In this video, Michelle Duguid, professor of organizational behavior, and Maxine Clark, founder and former CEO of Build-A-Bear Workshops, talk about the importance of mentorship for women in the workplace. These conversations are part of a four-part series on the course the two are co-teaching, Women & Leadership.
Clark: I think mentorship is really important. I think people think of it sometimes as a very static thing, like okay, I’m going to go ask somebody to be my mentor and then they’re going to be my mentor and they’re going to help me get to be successful. But it isn’t really like that. A mentorship relationship is really a give and take. And you can say, well I’m a young student, what can I give that person who’s older and more experienced? But there really is a lot that you can give.
It’s a very active relationship. It’s not something that is static, and it’s not something where you can just expect to be a sponge and not give anything in return. It won’t work that way. People that report directly to you are looking to you for an example. They are looking to you for guidance, and it may not always be some formal mentoring going on, there’s informal mentoring and you have to be aware of that. There’s just still not enough of us [women] that we’re still looked up to and still seen as an exception, which I wish wasn’t the case, but it actually gives us, you know, more chance to teach.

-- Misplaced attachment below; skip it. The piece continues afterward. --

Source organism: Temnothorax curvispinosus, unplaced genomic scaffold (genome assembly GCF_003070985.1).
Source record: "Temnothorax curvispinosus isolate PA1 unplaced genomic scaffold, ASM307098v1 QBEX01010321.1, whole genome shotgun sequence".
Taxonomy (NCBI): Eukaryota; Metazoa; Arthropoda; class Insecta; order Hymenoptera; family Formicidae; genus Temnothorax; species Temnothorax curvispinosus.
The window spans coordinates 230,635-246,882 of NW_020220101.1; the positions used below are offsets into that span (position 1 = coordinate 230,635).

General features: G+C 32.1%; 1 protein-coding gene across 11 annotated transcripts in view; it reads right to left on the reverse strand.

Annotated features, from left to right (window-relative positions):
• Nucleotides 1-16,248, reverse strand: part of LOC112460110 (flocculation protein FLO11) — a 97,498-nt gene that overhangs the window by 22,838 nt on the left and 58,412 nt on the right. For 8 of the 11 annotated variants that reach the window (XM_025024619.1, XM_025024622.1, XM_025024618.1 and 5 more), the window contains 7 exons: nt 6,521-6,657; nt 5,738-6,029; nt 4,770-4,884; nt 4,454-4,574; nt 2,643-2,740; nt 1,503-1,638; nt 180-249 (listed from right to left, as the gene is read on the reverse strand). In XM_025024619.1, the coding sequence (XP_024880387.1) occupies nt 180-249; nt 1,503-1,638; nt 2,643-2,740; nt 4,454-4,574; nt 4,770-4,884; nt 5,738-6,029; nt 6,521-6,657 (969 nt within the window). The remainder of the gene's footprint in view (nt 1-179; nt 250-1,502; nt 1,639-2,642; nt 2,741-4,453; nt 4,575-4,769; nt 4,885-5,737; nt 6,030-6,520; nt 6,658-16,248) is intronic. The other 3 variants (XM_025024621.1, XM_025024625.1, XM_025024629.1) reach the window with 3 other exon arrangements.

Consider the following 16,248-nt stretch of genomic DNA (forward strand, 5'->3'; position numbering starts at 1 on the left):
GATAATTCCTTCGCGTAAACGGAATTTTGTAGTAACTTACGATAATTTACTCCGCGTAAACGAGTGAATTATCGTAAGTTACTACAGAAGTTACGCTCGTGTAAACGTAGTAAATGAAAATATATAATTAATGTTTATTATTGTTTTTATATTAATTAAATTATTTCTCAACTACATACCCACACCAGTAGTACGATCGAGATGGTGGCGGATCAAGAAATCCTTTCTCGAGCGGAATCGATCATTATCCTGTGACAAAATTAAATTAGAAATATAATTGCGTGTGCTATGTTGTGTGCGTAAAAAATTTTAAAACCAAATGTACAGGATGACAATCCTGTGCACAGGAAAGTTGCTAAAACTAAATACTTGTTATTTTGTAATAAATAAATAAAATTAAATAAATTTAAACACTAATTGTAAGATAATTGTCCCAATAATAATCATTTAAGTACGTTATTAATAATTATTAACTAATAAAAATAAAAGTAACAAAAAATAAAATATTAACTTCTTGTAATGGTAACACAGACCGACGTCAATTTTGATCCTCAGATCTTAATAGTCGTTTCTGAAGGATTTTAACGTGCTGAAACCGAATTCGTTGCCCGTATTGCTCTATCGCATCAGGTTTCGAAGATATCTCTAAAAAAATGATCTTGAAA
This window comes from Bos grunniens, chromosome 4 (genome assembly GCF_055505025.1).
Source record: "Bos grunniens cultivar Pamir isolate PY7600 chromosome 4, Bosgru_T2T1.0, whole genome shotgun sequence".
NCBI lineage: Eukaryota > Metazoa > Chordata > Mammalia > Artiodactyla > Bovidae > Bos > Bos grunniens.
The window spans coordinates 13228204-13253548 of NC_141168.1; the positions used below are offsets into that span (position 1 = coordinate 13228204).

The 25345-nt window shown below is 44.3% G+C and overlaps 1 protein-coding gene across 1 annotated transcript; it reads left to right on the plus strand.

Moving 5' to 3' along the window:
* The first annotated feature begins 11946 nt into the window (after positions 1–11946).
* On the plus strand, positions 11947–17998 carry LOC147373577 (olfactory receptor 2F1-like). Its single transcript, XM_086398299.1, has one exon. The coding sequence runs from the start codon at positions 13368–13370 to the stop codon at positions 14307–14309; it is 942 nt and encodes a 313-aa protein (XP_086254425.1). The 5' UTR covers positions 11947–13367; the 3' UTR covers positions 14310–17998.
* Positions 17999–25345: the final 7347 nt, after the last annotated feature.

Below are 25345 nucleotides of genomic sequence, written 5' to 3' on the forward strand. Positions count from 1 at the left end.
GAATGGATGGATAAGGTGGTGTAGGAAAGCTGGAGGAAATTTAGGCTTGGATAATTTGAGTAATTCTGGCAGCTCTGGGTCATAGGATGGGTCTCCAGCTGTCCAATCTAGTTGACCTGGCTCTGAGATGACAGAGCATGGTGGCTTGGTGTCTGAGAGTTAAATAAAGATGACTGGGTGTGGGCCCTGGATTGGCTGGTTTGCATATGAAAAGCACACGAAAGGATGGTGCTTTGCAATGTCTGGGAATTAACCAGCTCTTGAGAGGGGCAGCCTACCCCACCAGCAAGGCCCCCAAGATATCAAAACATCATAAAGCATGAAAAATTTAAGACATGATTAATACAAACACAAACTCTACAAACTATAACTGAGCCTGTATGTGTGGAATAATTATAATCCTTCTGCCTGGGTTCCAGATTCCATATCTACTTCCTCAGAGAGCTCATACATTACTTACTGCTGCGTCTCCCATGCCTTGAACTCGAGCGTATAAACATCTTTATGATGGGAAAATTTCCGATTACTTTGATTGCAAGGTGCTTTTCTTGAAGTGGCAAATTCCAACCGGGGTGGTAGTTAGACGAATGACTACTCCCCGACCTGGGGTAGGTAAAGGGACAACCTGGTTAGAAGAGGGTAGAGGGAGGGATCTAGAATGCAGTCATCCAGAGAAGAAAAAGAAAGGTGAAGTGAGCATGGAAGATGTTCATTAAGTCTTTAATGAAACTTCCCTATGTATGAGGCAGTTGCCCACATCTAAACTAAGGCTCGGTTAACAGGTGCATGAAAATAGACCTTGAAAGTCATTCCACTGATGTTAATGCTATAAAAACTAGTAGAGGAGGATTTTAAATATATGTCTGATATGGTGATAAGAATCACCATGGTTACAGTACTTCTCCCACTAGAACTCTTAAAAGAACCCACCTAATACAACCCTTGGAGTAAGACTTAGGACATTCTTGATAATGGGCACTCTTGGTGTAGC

It’s a very active relationship. It’s not something that is static, and it’s not something where you can just expect to be a sponge and not give anything in return.
Duguid: The research is pretty clear on this. Women who have sponsors, people who have skin in the game for them that’ll put their reputation on the line saying, “Yeah, you know, this person is great. You should definitely have them on your team.” It is, for men and women, extremely important for the success of their careers, and like Maxine said, it is a give and take. It’s a relationship that has to be cultivated, and it needs to be cared for and always not in one direction. That’s one of the biggest things that I think that people need to know about mentorship and sponsorship relationships. One of the things with sponsorship is if someone puts their reputation on the line, and says, “This is the person you need,” you just need to do a really good job as well. That’s a big part of it.
Clark: It’s always flattering when somebody wants you to be their mentor, but you have to really help them realize, well, I’m glad to help you in any way I can. So, I think there’s lots of ways to mentor. Some are short term and some are longer term and lots of ways to get way more than you give in the process.